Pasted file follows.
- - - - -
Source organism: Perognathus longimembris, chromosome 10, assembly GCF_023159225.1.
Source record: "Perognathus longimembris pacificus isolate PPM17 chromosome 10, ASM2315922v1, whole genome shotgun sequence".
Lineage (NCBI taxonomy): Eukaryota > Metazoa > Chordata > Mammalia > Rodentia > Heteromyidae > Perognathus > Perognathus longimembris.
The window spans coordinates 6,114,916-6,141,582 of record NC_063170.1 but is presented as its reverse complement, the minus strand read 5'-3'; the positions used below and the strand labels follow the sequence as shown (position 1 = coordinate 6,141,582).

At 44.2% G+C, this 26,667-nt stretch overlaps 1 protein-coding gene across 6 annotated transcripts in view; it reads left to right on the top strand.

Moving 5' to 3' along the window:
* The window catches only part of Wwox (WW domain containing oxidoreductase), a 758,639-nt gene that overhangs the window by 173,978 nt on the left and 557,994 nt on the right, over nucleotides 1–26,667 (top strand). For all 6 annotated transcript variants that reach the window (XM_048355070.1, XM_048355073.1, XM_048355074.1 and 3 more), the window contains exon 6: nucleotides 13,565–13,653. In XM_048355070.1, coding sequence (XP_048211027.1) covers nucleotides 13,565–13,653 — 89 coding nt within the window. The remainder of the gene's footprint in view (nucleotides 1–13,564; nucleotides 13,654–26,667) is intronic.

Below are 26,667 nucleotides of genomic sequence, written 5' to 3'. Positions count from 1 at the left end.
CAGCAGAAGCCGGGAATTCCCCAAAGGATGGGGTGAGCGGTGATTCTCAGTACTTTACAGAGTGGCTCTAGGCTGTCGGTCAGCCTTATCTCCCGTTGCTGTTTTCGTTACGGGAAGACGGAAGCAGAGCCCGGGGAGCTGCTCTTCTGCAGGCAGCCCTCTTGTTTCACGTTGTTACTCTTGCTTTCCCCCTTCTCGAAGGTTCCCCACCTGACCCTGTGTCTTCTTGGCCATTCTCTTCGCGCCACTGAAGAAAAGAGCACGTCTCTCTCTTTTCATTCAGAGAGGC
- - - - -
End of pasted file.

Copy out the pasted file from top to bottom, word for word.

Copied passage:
Source organism: Perognathus longimembris, chromosome 10, assembly GCF_023159225.1.
Source record: "Perognathus longimembris pacificus isolate PPM17 chromosome 10, ASM2315922v1, whole genome shotgun sequence".
Lineage (NCBI taxonomy): Eukaryota > Metazoa > Chordata > Mammalia > Rodentia > Heteromyidae > Perognathus > Perognathus longimembris.
The window spans coordinates 6,114,916-6,141,582 of record NC_063170.1 but is presented as its reverse complement, the minus strand read 5'-3'; the positions used below and the strand labels follow the sequence as shown (position 1 = coordinate 6,141,582).

At 44.2% G+C, this 26,667-nt stretch overlaps 1 protein-coding gene across 6 annotated transcripts in view; it reads left to right on the top strand.

Moving 5' to 3' along the window:
* The window catches only part of Wwox (WW domain containing oxidoreductase), a 758,639-nt gene that overhangs the window by 173,978 nt on the left and 557,994 nt on the right, over nucleotides 1–26,667 (top strand). For all 6 annotated transcript variants that reach the window (XM_048355070.1, XM_048355073.1, XM_048355074.1 and 3 more), the window contains exon 6: nucleotides 13,565–13,653. In XM_048355070.1, coding sequence (XP_048211027.1) covers nucleotides 13,565–13,653 — 89 coding nt within the window. The remainder of the gene's footprint in view (nucleotides 1–13,564; nucleotides 13,654–26,667) is intronic.

Below are 26,667 nucleotides of genomic sequence, written 5' to 3'. Positions count from 1 at the left end.
CAGCAGAAGCCGGGAATTCCCCAAAGGATGGGGTGAGCGGTGATTCTCAGTACTTTACAGAGTGGCTCTAGGCTGTCGGTCAGCCTTATCTCCCGTTGCTGTTTTCGTTACGGGAAGACGGAAGCAGAGCCCGGGGAGCTGCTCTTCTGCAGGCAGCCCTCTTGTTTCACGTTGTTACTCTTGCTTTCCCCCTTCTCGAAGGTTCCCCACCTGACCCTGTGTCTTCTTGGCCATTCTCTTCGCGCCACTGAAGAAAAGAGCACGTCTCTCTCTTTTCATTCAGAGAGGC